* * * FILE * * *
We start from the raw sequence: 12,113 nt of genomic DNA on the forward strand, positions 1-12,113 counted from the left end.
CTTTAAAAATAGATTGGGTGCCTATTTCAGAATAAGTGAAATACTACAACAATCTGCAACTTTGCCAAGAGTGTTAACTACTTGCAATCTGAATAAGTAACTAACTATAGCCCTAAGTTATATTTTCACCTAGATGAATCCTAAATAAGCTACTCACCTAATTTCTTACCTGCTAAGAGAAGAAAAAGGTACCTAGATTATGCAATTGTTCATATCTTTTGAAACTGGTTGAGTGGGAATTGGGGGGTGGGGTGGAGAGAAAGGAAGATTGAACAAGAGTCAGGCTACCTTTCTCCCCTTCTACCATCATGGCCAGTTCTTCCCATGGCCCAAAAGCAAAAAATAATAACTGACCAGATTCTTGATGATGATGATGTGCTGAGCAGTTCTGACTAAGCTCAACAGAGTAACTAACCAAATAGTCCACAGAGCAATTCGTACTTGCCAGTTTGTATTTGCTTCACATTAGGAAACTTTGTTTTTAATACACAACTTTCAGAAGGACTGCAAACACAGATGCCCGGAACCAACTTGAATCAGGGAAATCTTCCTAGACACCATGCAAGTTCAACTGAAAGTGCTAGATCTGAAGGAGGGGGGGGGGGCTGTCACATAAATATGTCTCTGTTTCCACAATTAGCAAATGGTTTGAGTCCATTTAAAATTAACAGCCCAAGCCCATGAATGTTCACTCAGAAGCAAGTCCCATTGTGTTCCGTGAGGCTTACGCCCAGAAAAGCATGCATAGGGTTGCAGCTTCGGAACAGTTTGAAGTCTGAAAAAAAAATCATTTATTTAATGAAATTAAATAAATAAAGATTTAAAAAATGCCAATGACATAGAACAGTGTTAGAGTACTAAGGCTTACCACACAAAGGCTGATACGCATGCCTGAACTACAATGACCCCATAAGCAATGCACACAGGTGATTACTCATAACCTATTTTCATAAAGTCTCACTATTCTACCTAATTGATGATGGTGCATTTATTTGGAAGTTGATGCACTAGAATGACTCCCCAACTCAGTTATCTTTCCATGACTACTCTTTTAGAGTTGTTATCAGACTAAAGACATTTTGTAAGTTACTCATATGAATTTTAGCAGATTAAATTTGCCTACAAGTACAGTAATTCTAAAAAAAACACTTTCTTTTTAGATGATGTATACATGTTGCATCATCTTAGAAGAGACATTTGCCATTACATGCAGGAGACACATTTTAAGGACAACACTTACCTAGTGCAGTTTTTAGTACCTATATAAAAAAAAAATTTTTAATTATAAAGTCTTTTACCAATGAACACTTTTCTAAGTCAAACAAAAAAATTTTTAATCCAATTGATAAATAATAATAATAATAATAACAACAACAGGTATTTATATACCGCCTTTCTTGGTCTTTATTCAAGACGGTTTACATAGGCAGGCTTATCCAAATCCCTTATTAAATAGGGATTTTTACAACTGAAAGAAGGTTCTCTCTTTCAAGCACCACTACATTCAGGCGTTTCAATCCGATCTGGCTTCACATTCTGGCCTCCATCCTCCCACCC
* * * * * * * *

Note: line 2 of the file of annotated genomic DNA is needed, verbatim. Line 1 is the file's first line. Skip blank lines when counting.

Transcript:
CTTTAAAAATAGATTGGGTGCCTATTTCAGAATAAGTGAAATACTACAACAATCTGCAACTTTGCCAAGAGTGTTAACTACTTGCAATCTGAATAAGTAACTAACTATAGCCCTAAGTTATATTTTCACCTAGATGAATCCTAAATAAGCTACTCACCTAATTTCTTACCTGCTAAGAGAAGAAAAAGGTACCTAGATTATGCAATTGTTCATATCTTTTGAAACTGGTTGAGTGGGAATTGGGGGGTGGGGTGGAGAGAAAGGAAGATTGAACAAGAGTCAGGCTACCTTTCTCCCCTTCTACCATCATGGCCAGTTCTTCCCATGGCCCAAAAGCAAAAAATAATAACTGACCAGATTCTTGATGATGATGATGTGCTGAGCAGTTCTGACTAAGCTCAACAGAGTAACTAACCAAATAGTCCACAGAGCAATTCGTACTTGCCAGTTTGTATTTGCTTCACATTAGGAAACTTTGTTTTTAATACACAACTTTCAGAAGGACTGCAAACACAGATGCCCGGAACCAACTTGAATCAGGGAAATCTTCCTAGACACCATGCAAGTTCAACTGAAAGTGCTAGATCTGAAGGAGGGGGGGGGGGCTGTCACATAAATATGTCTCTGTTTCCACAATTAGCAAATGGTTTGAGTCCATTTAAAATTAACAGCCCAAGCCCATGAATGTTCACTCAGAAGCAAGTCCCATTGTGTTCCGTGAGGCTTACGCCCAGAAAAGCATGCATAGGGTTGCAGCTTCGGAACAGTTTGAAGTCTGAAAAAAAAATCATTTATTTAATGAAATTAAATAAATAAAGATTTAAAAAATGCCAATGACATAGAACAGTGTTAGAGTACTAAGGCTTACCACACAAAGGCTGATACGCATGCCTGAACTACAATGACCCCATAAGCAATGCACACAGGTGATTACTCATAACCTATTTTCATAAAGTCTCACTATTCTACCTAATTGATGATGGTGCATTTATTTGGAAGTTGATGCACTAGAATGACTCCCCAACTCAGTTATCTTTCCATGACTACTCTTTTAGAGTTGTTATCAGACTAAAGACATTTTGTAAGTTACTCATATGAATTTTAGCAGATTAAATTTGCCTACAAGTACAGTAATTCTAAAAAAAACACTTTCTTTTTAGATGATGTATACATGTTGCATCATCTTAGAAGAGACATTTGCCATTACATGCAGGAGACACATTTTAAGGACAACACTTACCTAGTGCAGTTTTTAGTACCTATATAAAAAAAAAATTTTTAATTATAAAGTCTTTTACCAATGAACACTTTTCTAAGTCAAACAAAAAAATTTTTAATCCAATTGATAAATAATAATAATAATAATAACAACAACAGGTATTTATATACCGCCTTTCTTGGTCTTTATTCAAGACGGTTTACATAGGCAGGCTTATCCAAATCCCTTATTAAATAGGGATTTTTACAACTGAAAGAAGGTTCTCTCTTTCAAGCACCACTACATTCAGGCGTTTCAATCCGATCTGGCTTCACATTCTGGCCTCCATCCTCCCACCC